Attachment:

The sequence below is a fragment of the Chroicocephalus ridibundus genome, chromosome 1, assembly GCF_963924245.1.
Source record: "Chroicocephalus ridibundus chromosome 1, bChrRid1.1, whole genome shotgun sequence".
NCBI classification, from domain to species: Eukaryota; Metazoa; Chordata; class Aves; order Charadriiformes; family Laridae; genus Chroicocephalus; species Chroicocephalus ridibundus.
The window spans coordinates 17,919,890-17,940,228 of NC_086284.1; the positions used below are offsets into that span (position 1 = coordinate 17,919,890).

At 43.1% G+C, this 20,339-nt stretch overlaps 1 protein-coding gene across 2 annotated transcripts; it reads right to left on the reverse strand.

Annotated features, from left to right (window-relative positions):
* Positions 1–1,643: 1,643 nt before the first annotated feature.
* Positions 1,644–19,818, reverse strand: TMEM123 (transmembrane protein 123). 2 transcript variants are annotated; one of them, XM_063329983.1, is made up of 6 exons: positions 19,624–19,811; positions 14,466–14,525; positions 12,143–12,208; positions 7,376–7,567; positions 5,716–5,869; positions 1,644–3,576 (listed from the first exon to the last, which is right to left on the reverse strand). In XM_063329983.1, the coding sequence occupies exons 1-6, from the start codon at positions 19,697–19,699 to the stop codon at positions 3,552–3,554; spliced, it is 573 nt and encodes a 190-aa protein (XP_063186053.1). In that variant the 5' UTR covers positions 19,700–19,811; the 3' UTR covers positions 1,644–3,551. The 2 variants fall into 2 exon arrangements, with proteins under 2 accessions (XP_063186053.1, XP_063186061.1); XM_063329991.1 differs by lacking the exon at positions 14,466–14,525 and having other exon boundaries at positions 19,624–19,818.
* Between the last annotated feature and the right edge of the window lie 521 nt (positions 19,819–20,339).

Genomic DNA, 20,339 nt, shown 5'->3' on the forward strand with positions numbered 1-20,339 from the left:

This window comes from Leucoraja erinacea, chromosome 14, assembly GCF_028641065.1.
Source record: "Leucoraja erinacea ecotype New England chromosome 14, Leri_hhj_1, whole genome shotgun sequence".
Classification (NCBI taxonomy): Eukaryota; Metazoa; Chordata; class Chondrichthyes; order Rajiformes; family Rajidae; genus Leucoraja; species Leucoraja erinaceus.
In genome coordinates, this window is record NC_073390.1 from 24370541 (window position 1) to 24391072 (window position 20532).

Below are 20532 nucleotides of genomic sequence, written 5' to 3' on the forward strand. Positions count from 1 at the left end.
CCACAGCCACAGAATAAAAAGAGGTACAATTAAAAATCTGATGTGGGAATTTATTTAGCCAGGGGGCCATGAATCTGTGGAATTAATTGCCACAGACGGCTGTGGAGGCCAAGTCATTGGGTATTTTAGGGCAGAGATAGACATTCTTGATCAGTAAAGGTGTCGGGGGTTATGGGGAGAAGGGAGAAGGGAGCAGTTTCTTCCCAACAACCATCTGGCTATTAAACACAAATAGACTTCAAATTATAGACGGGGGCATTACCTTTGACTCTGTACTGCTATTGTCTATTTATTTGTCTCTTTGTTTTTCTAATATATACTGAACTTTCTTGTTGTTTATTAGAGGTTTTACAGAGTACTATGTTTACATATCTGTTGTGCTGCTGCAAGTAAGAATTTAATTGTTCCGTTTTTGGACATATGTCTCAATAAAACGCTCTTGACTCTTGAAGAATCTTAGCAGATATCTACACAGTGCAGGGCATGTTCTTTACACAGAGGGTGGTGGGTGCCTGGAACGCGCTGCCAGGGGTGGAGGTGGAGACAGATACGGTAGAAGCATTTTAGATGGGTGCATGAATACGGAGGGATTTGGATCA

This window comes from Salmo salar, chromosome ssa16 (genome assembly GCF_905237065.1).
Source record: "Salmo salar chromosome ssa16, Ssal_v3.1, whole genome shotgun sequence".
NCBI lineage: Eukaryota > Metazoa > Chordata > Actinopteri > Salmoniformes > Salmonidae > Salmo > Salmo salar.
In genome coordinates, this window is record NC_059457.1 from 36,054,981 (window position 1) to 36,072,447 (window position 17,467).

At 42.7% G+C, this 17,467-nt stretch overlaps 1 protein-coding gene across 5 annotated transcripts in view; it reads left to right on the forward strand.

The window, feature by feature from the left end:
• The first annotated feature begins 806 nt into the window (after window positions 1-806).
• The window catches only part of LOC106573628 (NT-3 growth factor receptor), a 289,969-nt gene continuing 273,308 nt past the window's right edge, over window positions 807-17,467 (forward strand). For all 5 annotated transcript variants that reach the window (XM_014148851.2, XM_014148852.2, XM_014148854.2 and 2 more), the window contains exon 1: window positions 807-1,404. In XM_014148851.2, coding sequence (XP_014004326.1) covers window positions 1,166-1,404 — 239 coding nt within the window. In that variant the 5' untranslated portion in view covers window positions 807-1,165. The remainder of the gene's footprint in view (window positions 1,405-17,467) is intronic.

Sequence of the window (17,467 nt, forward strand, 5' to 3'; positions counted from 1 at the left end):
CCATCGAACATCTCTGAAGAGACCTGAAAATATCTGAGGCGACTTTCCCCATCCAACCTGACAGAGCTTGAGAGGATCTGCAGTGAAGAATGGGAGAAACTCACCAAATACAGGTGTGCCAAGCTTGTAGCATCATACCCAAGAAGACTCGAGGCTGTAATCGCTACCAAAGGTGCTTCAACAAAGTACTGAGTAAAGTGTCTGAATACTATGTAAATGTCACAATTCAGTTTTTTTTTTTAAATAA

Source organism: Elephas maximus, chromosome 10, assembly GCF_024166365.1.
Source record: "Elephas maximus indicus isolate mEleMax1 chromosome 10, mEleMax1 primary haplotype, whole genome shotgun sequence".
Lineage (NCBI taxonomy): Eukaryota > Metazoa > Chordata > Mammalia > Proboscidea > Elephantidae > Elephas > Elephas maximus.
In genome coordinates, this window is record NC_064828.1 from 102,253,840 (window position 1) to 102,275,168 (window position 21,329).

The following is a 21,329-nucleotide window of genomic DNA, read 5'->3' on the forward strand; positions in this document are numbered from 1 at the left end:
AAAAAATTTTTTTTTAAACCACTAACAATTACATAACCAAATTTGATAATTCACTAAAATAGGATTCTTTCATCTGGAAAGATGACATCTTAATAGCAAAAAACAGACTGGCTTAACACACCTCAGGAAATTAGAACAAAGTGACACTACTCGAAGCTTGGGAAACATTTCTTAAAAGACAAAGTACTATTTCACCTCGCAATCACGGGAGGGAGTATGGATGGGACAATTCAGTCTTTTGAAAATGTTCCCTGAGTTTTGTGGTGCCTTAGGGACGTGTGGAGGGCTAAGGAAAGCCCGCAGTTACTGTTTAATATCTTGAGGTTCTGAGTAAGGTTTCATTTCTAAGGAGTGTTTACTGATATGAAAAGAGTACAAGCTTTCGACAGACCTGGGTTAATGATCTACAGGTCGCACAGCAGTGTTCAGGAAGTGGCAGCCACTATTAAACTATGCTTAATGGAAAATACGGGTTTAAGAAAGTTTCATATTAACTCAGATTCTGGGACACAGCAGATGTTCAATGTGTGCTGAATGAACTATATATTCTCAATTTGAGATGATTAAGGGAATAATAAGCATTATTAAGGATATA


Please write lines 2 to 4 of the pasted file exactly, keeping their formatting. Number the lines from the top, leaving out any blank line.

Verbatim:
Source record: "Chroicocephalus ridibundus chromosome 1, bChrRid1.1, whole genome shotgun sequence".
NCBI classification, from domain to species: Eukaryota; Metazoa; Chordata; class Aves; order Charadriiformes; family Laridae; genus Chroicocephalus; species Chroicocephalus ridibundus.
The window spans coordinates 17,919,890-17,940,228 of NC_086284.1; the positions used below are offsets into that span (position 1 = coordinate 17,919,890).